• Use the shovel to push snow to one side rather than lifting it. If lifting is necessary, bend your knees to take the strain off your back.
  • Wear shoes or boots with good treads to minimize the risk of slipping.

Helpful Tips

  1. Winter Driving

Everyone needs to prepare for the unpredictability of winter weather. Please don’t wait until the snow arrives. It’s important that you and your vehicle are prepared for winter conditions.

View five actions to reduce the risk of a winter driving crash:

  • Prepare yourself and your vehicle for the winter season and conditions now. Do not wait until the snow, black ice, rain, fog, extended periods of darkness and colder temperatures hit. Whether you are driving a fleet or personal vehicle for work, ensure it is winter ready with a pre-season maintenance check-up. Ensure your vehicle is equipped with:
    • A battery, brakes, light and fuses, cooling and heating systems, electrical and exhaust systems and belts and hoses, which have been found to be in good condition by a qualified person and meet manufacturer’s specifications.
    • Chains in good condition, that fit your tires and that you know how/ have the tools to put on, if you operate a commercial truck. Commercial vehicles in B.C. are legally required to carry chains from October 1 to March 31.
    • A set of four matched winter tires. Winter tires in good condition with adequate tread depth are a legal requirement on B.C. highways during the winter driving season. While tires with the mud and snow symbol meet the minimum legal requirement, tires with the 3-peaked mountain and snowflake symbol offer the best traction on snow and ice, and when temperatures fall below 7°C.
  • Determine if driving for work is necessary. If possible, accomplish your work tasks via email, conference calls, online meetings, courier or public transit to eliminate the need to drive.
  • Check road and weather conditions and determine whether it’s safe to drive. Check road conditions by using resources such as for highway driving or news or weather services before a trip. Don’t drive if conditions are unsafe, or worsening; cancel or re-schedule trips when necessary.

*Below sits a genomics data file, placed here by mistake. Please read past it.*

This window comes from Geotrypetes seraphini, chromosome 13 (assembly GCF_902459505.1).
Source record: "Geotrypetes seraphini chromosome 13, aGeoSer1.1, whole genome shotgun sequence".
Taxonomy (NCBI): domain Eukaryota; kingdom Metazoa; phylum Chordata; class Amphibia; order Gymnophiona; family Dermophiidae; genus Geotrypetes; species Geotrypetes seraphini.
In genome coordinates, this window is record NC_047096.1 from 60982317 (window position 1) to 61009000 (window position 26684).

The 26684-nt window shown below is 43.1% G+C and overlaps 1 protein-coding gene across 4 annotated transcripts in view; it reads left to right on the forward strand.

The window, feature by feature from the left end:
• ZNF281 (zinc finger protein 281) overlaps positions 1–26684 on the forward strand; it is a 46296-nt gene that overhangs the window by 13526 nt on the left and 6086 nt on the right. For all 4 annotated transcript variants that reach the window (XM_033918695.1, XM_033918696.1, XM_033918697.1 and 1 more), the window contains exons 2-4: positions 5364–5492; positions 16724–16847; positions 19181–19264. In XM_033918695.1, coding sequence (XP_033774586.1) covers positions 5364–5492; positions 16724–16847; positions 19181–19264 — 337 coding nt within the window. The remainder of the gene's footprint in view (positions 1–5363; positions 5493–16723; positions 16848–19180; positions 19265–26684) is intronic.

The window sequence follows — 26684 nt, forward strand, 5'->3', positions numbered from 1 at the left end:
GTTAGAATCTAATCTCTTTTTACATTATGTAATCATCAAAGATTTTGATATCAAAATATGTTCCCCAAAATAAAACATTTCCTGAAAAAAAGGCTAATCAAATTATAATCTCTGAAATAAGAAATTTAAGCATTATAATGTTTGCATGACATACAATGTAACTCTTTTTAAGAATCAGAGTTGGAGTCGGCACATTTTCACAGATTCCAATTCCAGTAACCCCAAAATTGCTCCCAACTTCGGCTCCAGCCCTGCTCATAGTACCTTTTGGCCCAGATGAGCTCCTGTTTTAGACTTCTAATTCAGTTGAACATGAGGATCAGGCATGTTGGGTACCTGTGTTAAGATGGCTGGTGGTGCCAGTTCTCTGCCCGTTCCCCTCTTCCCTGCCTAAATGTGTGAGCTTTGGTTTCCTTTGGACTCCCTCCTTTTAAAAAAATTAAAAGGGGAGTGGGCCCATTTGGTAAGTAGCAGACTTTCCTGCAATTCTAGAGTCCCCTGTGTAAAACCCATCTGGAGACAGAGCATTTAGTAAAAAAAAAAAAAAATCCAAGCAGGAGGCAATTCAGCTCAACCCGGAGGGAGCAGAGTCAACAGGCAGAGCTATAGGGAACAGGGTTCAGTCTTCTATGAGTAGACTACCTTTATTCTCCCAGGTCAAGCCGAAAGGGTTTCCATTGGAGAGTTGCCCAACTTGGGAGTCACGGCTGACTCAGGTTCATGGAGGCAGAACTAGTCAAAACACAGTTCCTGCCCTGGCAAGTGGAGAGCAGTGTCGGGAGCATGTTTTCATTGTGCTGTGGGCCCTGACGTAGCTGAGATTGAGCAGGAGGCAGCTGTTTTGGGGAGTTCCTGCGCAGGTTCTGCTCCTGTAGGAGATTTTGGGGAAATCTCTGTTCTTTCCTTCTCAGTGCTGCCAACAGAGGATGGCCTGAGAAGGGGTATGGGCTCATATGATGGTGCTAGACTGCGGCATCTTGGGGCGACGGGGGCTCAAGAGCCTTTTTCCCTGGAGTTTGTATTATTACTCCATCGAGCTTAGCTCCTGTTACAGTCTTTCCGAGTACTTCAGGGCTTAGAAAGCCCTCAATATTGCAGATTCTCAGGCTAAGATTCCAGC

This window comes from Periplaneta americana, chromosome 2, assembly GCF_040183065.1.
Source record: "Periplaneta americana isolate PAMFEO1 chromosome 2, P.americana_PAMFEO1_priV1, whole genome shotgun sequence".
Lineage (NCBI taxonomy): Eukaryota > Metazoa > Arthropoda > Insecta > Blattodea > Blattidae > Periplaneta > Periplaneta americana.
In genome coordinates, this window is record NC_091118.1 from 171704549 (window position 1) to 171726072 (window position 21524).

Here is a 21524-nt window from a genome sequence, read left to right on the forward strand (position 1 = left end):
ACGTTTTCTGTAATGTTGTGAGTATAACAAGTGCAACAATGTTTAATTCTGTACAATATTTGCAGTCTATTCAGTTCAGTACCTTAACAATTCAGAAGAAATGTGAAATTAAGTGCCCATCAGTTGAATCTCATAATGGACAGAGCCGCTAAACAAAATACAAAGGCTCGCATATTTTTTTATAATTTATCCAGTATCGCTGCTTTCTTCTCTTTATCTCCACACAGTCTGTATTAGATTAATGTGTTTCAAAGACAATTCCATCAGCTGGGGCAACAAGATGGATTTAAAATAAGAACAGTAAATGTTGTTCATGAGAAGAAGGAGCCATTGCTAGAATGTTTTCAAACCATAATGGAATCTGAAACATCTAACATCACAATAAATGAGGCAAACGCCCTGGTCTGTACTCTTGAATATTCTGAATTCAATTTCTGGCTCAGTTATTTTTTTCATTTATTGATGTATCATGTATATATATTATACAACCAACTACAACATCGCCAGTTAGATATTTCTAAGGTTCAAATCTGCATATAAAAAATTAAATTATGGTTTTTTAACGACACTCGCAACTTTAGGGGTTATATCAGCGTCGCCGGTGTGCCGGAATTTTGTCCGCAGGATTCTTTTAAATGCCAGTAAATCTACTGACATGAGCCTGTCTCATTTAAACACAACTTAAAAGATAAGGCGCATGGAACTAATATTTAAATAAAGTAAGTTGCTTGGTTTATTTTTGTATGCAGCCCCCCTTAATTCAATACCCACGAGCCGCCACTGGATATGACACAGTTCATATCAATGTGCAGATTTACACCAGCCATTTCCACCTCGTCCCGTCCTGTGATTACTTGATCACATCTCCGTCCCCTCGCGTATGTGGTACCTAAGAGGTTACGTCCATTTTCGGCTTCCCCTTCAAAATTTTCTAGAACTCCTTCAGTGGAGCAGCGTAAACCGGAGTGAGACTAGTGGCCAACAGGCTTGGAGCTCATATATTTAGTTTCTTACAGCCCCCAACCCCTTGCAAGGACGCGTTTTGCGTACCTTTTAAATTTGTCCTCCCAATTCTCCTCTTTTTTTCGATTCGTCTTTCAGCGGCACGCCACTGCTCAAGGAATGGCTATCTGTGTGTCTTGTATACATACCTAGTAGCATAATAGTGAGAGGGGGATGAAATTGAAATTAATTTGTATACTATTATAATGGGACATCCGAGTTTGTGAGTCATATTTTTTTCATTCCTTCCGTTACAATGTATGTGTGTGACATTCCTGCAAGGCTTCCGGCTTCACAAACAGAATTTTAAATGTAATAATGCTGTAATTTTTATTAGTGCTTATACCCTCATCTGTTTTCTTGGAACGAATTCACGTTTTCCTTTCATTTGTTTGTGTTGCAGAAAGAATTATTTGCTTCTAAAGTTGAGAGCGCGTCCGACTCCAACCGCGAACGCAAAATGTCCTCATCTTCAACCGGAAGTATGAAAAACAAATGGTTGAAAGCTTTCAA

• Plan your trip. If driving is necessary, develop a trip plan including determining the safest route, alternate routes in case of closures or conditions, rest breaks and who and when you’ll be checking in with. Determine whether your vehicle is right for the trip; is it equipped for roads and weather conditions? Determine whether you are fit to drive; ensure you aren’t fatigued or on any medication, and that you have appropriate snacks and water available. Familiarize yourself with your vehicle’s safety features; adjust mirrors, seats, steering wheels, and head rests.
  • Drive safely:
    • Learn or be trained in winter driving skills such as how to brake safely and get out of a skid.
    • Maintain a safe following distance. It takes longer to stop on a slippery road. Look ahead and keep plenty of distance between you and other cars - at least four seconds.
    • Slow down. No matter how much driving experience you have, the way your vehicle will handle on snow, ice or rain can be unpredictable. The posted speed limit is the maximum speed allowed under ideal conditions. Drivers have a legal responsibility to drive according to the conditions, which often means driving below the posted speed limit. Reducing your speed will allow you more time to react to hazards such as black ice or pedestrians at intersections.

More Information

To find out more about winter driving safety, please visit the following websites:


For more information on winter snow and ice operation, contact the Engineering & Operations Department at 604-541-2181 or